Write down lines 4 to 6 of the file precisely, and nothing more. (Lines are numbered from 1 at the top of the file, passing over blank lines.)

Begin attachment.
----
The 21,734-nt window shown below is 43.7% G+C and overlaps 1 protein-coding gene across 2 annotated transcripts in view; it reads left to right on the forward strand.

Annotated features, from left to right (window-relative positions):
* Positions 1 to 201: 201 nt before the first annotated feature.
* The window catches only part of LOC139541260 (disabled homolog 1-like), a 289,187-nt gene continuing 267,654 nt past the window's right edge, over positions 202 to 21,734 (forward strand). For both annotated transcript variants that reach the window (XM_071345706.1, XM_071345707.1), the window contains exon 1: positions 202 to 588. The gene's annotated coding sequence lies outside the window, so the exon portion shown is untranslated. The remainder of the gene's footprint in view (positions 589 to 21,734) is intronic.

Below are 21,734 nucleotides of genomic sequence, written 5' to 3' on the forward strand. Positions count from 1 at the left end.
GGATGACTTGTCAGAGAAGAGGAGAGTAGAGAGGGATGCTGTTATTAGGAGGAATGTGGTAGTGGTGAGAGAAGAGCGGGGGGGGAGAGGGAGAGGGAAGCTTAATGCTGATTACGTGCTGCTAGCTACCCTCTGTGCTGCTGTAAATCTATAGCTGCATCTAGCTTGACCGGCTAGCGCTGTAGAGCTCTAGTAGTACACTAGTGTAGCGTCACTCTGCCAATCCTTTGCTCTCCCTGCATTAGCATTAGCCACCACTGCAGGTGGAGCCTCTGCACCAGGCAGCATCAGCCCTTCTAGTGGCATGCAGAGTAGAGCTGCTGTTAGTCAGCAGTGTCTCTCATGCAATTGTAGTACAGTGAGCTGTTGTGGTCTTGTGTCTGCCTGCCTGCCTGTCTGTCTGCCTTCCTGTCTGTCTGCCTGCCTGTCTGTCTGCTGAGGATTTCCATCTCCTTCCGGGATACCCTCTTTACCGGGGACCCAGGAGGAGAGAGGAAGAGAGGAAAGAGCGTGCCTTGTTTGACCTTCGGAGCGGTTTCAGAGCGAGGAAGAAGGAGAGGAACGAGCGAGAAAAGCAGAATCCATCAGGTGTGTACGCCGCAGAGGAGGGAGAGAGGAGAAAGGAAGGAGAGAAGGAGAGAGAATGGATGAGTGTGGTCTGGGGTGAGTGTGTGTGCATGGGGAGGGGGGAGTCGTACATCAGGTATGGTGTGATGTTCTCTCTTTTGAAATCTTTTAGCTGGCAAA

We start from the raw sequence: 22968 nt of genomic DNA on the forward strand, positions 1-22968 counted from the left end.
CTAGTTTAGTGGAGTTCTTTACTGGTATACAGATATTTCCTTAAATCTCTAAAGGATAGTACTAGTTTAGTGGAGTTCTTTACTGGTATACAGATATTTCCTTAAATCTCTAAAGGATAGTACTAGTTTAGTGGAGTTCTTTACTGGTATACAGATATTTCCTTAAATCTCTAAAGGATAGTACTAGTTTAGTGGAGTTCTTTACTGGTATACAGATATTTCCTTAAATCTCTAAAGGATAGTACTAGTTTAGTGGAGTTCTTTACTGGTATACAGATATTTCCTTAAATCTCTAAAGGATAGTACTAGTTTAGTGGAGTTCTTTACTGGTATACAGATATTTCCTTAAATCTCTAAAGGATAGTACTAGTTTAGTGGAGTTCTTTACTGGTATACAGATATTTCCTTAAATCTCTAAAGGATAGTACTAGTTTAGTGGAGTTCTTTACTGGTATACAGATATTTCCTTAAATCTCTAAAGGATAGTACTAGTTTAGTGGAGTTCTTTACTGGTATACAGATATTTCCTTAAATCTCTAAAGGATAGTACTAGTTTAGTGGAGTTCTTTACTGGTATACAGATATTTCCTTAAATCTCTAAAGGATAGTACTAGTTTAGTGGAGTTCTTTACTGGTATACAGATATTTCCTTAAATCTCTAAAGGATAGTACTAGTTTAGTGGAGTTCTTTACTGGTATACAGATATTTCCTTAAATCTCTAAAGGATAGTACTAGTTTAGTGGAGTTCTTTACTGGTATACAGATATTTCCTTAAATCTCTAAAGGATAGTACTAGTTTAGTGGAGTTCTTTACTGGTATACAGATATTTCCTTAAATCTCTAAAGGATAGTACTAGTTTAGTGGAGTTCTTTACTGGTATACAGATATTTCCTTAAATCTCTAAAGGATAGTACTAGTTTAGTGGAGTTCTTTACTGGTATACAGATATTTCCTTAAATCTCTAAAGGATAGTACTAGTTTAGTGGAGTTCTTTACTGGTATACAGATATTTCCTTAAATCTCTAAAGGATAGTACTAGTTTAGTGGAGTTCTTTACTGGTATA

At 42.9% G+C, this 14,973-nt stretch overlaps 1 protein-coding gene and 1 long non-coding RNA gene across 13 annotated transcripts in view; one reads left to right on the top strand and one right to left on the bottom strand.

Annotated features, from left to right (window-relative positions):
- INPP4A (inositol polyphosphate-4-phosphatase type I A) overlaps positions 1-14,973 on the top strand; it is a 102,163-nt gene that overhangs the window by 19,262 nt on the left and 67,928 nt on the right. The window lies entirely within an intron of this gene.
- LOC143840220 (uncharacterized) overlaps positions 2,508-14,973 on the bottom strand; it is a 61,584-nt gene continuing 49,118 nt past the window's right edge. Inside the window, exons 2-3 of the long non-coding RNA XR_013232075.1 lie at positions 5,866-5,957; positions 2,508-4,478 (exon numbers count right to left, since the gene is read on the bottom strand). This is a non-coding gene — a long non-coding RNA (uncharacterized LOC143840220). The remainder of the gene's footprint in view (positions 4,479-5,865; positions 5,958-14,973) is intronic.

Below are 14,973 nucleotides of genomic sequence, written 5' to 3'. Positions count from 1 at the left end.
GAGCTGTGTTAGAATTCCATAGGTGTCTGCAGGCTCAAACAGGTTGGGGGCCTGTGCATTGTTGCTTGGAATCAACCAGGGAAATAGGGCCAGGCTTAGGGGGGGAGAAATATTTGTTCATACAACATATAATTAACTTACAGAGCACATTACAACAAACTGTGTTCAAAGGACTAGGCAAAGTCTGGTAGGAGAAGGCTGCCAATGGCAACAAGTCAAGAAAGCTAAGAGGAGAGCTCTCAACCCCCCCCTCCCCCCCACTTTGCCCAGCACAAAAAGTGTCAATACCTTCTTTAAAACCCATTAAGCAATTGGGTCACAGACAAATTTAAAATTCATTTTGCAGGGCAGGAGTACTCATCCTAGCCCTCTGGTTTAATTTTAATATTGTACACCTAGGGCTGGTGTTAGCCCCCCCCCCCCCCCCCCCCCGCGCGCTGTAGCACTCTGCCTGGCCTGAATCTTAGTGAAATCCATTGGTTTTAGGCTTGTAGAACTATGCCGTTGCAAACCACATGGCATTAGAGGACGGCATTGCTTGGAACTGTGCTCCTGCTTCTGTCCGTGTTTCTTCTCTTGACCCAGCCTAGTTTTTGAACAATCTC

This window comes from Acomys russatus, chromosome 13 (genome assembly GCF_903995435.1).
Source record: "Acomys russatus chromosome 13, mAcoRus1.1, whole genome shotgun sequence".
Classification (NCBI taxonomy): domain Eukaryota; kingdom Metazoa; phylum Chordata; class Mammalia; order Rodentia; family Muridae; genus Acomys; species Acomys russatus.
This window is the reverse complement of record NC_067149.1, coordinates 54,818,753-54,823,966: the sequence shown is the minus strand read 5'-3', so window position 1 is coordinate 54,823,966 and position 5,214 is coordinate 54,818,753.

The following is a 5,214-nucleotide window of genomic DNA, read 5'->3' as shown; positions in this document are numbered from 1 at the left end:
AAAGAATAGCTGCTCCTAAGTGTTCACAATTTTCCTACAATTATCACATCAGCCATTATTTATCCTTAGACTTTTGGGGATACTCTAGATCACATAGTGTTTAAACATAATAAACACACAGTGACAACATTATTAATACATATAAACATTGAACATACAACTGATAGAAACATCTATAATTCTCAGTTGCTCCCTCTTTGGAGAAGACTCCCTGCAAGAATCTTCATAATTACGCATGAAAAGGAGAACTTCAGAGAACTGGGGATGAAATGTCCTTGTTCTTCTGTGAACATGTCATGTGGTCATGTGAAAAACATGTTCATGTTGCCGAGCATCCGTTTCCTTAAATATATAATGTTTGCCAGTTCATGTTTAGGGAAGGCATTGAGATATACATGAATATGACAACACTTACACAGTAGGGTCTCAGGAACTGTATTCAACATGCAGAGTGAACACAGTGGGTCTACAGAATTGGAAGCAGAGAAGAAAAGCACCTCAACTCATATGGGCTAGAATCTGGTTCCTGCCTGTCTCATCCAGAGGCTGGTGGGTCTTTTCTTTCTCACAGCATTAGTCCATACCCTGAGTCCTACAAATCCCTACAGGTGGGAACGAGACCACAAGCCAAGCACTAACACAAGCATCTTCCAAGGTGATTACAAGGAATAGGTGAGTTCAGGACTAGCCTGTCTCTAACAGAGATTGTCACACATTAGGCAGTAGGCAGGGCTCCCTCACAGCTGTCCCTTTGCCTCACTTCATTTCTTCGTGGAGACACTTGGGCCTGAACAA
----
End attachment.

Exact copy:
* The window catches only part of LOC139541260 (disabled homolog 1-like), a 289,187-nt gene continuing 267,654 nt past the window's right edge, over positions 202 to 21,734 (forward strand). For both annotated transcript variants that reach the window (XM_071345706.1, XM_071345707.1), the window contains exon 1: positions 202 to 588. The gene's annotated coding sequence lies outside the window, so the exon portion shown is untranslated. The remainder of the gene's footprint in view (positions 589 to 21,734) is intronic.

Below are 21,734 nucleotides of genomic sequence, written 5' to 3' on the forward strand. Positions count from 1 at the left end.
GGATGACTTGTCAGAGAAGAGGAGAGTAGAGAGGGATGCTGTTATTAGGAGGAATGTGGTAGTGGTGAGAGAAGAGCGGGGGGGGAGAGGGAGAGGGAAGCTTAATGCTGATTACGTGCTGCTAGCTACCCTCTGTGCTGCTGTAAATCTATAGCTGCATCTAGCTTGACCGGCTAGCGCTGTAGAGCTCTAGTAGTACACTAGTGTAGCGTCACTCTGCCAATCCTTTGCTCTCCCTGCATTAGCATTAGCCACCACTGCAGGTGGAGCCTCTGCACCAGGCAGCATCAGCCCTTCTAGTGGCATGCAGAGTAGAGCTGCTGTTAGTCAGCAGTGTCTCTCATGCAATTGTAGTACAGTGAGCTGTTGTGGTCTTGTGTCTGCCTGCCTGCCTGTCTGTCTGCCTTCCTGTCTGTCTGCCTGCCTGTCTGTCTGCTGAGGATTTCCATCTCCTTCCGGGATACCCTCTTTACCGGGGACCCAGGAGGAGAGAGGAAGAGAGGAAAGAGCGTGCCTTGTTTGACCTTCGGAGCGGTTTCAGAGCGAGGAAGAAGGAGAGGAACGAGCGAGAAAAGCAGAATCCATCAGGTGTGTACGCCGCAGAGGAGGGAGAGAGGAGAAAGGAAGGAGAGAAGGAGAGAGAATGGATGAGTGTGGTCTGGGGTGAGTGTGTGTGCATGGGGAGGGGGGAGTCGTACATCAGGTATGGTGTGATGTTCTCTCTTTTGAAATCTTTTAGCTGGCAAA